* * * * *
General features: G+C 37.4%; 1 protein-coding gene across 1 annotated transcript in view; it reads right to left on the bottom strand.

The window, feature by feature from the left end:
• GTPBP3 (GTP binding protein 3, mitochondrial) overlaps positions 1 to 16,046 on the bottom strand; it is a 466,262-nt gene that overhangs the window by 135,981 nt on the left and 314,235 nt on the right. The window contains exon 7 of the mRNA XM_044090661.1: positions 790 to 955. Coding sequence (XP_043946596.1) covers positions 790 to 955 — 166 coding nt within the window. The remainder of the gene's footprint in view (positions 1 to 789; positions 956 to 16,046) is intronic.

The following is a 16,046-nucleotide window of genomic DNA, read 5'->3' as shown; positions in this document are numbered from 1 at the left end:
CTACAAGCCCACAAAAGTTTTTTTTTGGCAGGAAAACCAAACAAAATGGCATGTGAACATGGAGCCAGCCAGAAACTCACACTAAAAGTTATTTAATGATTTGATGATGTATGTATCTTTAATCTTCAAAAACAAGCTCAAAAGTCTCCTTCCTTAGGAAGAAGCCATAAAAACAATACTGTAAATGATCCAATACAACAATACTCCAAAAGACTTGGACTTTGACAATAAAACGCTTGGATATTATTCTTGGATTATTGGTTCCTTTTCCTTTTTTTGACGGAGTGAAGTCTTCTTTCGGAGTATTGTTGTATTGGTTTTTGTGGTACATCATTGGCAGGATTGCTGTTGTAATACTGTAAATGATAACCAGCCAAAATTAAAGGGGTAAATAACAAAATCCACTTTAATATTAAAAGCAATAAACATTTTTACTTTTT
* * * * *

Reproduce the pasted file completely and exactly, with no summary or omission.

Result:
General features: G+C 37.4%; 1 protein-coding gene across 1 annotated transcript in view; it reads right to left on the bottom strand.

The window, feature by feature from the left end:
• GTPBP3 (GTP binding protein 3, mitochondrial) overlaps positions 1 to 16,046 on the bottom strand; it is a 466,262-nt gene that overhangs the window by 135,981 nt on the left and 314,235 nt on the right. The window contains exon 7 of the mRNA XM_044090661.1: positions 790 to 955. Coding sequence (XP_043946596.1) covers positions 790 to 955 — 166 coding nt within the window. The remainder of the gene's footprint in view (positions 1 to 789; positions 956 to 16,046) is intronic.

The following is a 16,046-nucleotide window of genomic DNA, read 5'->3' as shown; positions in this document are numbered from 1 at the left end:
CTACAAGCCCACAAAAGTTTTTTTTTGGCAGGAAAACCAAACAAAATGGCATGTGAACATGGAGCCAGCCAGAAACTCACACTAAAAGTTATTTAATGATTTGATGATGTATGTATCTTTAATCTTCAAAAACAAGCTCAAAAGTCTCCTTCCTTAGGAAGAAGCCATAAAAACAATACTGTAAATGATCCAATACAACAATACTCCAAAAGACTTGGACTTTGACAATAAAACGCTTGGATATTATTCTTGGATTATTGGTTCCTTTTCCTTTTTTTGACGGAGTGAAGTCTTCTTTCGGAGTATTGTTGTATTGGTTTTTGTGGTACATCATTGGCAGGATTGCTGTTGTAATACTGTAAATGATAACCAGCCAAAATTAAAGGGGTAAATAACAAAATCCACTTTAATATTAAAAGCAATAAACATTTTTACTTTTT